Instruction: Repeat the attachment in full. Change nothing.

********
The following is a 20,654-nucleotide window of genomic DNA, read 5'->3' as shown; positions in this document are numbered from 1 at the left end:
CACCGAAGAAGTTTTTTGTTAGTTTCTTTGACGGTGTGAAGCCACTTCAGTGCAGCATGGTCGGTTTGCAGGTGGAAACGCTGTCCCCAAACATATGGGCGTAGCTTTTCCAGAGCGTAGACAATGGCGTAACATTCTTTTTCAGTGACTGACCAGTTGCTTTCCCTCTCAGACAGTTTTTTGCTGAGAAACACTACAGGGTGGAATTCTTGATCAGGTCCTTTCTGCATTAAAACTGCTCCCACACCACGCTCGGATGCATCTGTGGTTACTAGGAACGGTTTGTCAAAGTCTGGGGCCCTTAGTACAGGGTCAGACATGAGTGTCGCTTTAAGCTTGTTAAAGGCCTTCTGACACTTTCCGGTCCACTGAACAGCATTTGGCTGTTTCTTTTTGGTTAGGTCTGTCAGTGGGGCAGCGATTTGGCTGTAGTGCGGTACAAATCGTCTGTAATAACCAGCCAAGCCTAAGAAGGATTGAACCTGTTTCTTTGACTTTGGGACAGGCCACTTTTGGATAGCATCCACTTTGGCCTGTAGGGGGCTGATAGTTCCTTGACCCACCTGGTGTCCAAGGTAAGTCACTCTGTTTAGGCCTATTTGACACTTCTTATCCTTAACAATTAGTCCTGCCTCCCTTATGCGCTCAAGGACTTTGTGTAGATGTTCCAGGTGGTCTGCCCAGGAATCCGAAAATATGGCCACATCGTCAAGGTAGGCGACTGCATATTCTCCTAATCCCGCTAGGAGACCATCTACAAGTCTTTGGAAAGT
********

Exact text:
The following is a 20,654-nucleotide window of genomic DNA, read 5'->3' as shown; positions in this document are numbered from 1 at the left end:
CACCGAAGAAGTTTTTTGTTAGTTTCTTTGACGGTGTGAAGCCACTTCAGTGCAGCATGGTCGGTTTGCAGGTGGAAACGCTGTCCCCAAACATATGGGCGTAGCTTTTCCAGAGCGTAGACAATGGCGTAACATTCTTTTTCAGTGACTGACCAGTTGCTTTCCCTCTCAGACAGTTTTTTGCTGAGAAACACTACAGGGTGGAATTCTTGATCAGGTCCTTTCTGCATTAAAACTGCTCCCACACCACGCTCGGATGCATCTGTGGTTACTAGGAACGGTTTGTCAAAGTCTGGGGCCCTTAGTACAGGGTCAGACATGAGTGTCGCTTTAAGCTTGTTAAAGGCCTTCTGACACTTTCCGGTCCACTGAACAGCATTTGGCTGTTTCTTTTTGGTTAGGTCTGTCAGTGGGGCAGCGATTTGGCTGTAGTGCGGTACAAATCGTCTGTAATAACCAGCCAAGCCTAAGAAGGATTGAACCTGTTTCTTTGACTTTGGGACAGGCCACTTTTGGATAGCATCCACTTTGGCCTGTAGGGGGCTGATAGTTCCTTGACCCACCTGGTGTCCAAGGTAAGTCACTCTGTTTAGGCCTATTTGACACTTCTTATCCTTAACAATTAGTCCTGCCTCCCTTATGCGCTCAAGGACTTTGTGTAGATGTTCCAGGTGGTCTGCCCAGGAATCCGAAAATATGGCCACATCGTCAAGGTAGGCGACTGCATATTCTCCTAATCCCGCTAGGAGACCATCTACAAGTCTTTGGAAAGT